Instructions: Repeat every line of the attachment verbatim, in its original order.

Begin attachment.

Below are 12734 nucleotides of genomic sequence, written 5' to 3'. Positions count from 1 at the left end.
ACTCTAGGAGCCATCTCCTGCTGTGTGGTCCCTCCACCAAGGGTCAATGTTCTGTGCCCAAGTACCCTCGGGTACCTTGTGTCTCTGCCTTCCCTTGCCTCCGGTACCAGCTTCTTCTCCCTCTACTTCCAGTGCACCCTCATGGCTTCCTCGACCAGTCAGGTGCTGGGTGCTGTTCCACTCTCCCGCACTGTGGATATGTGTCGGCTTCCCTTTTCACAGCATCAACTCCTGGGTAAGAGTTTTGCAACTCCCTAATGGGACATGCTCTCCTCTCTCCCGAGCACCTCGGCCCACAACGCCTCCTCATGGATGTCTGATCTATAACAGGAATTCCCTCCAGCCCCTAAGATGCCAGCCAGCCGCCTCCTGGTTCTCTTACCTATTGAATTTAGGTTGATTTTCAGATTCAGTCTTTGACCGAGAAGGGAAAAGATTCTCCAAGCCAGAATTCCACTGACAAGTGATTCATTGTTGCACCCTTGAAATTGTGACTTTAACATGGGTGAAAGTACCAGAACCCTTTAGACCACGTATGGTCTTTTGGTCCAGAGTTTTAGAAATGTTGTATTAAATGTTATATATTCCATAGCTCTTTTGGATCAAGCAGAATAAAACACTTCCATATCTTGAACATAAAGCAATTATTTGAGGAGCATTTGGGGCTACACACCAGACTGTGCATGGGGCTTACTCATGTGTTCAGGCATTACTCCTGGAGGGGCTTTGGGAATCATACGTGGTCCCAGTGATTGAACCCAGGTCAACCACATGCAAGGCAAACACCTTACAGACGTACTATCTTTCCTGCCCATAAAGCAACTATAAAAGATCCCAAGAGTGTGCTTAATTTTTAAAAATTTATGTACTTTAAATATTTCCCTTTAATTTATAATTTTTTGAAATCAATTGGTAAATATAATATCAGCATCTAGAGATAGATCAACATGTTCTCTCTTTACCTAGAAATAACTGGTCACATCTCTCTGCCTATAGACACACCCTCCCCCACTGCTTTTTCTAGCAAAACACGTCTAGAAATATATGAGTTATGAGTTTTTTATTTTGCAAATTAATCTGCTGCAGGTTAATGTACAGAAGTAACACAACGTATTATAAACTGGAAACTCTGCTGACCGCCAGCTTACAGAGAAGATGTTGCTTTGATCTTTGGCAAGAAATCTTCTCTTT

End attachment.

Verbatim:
Below are 12734 nucleotides of genomic sequence, written 5' to 3'. Positions count from 1 at the left end.
ACTCTAGGAGCCATCTCCTGCTGTGTGGTCCCTCCACCAAGGGTCAATGTTCTGTGCCCAAGTACCCTCGGGTACCTTGTGTCTCTGCCTTCCCTTGCCTCCGGTACCAGCTTCTTCTCCCTCTACTTCCAGTGCACCCTCATGGCTTCCTCGACCAGTCAGGTGCTGGGTGCTGTTCCACTCTCCCGCACTGTGGATATGTGTCGGCTTCCCTTTTCACAGCATCAACTCCTGGGTAAGAGTTTTGCAACTCCCTAATGGGACATGCTCTCCTCTCTCCCGAGCACCTCGGCCCACAACGCCTCCTCATGGATGTCTGATCTATAACAGGAATTCCCTCCAGCCCCTAAGATGCCAGCCAGCCGCCTCCTGGTTCTCTTACCTATTGAATTTAGGTTGATTTTCAGATTCAGTCTTTGACCGAGAAGGGAAAAGATTCTCCAAGCCAGAATTCCACTGACAAGTGATTCATTGTTGCACCCTTGAAATTGTGACTTTAACATGGGTGAAAGTACCAGAACCCTTTAGACCACGTATGGTCTTTTGGTCCAGAGTTTTAGAAATGTTGTATTAAATGTTATATATTCCATAGCTCTTTTGGATCAAGCAGAATAAAACACTTCCATATCTTGAACATAAAGCAATTATTTGAGGAGCATTTGGGGCTACACACCAGACTGTGCATGGGGCTTACTCATGTGTTCAGGCATTACTCCTGGAGGGGCTTTGGGAATCATACGTGGTCCCAGTGATTGAACCCAGGTCAACCACATGCAAGGCAAACACCTTACAGACGTACTATCTTTCCTGCCCATAAAGCAACTATAAAAGATCCCAAGAGTGTGCTTAATTTTTAAAAATTTATGTACTTTAAATATTTCCCTTTAATTTATAATTTTTTGAAATCAATTGGTAAATATAATATCAGCATCTAGAGATAGATCAACATGTTCTCTCTTTACCTAGAAATAACTGGTCACATCTCTCTGCCTATAGACACACCCTCCCCCACTGCTTTTTCTAGCAAAACACGTCTAGAAATATATGAGTTATGAGTTTTTTATTTTGCAAATTAATCTGCTGCAGGTTAATGTACAGAAGTAACACAACGTATTATAAACTGGAAACTCTGCTGACCGCCAGCTTACAGAGAAGATGTTGCTTTGATCTTTGGCAAGAAATCTTCTCTTT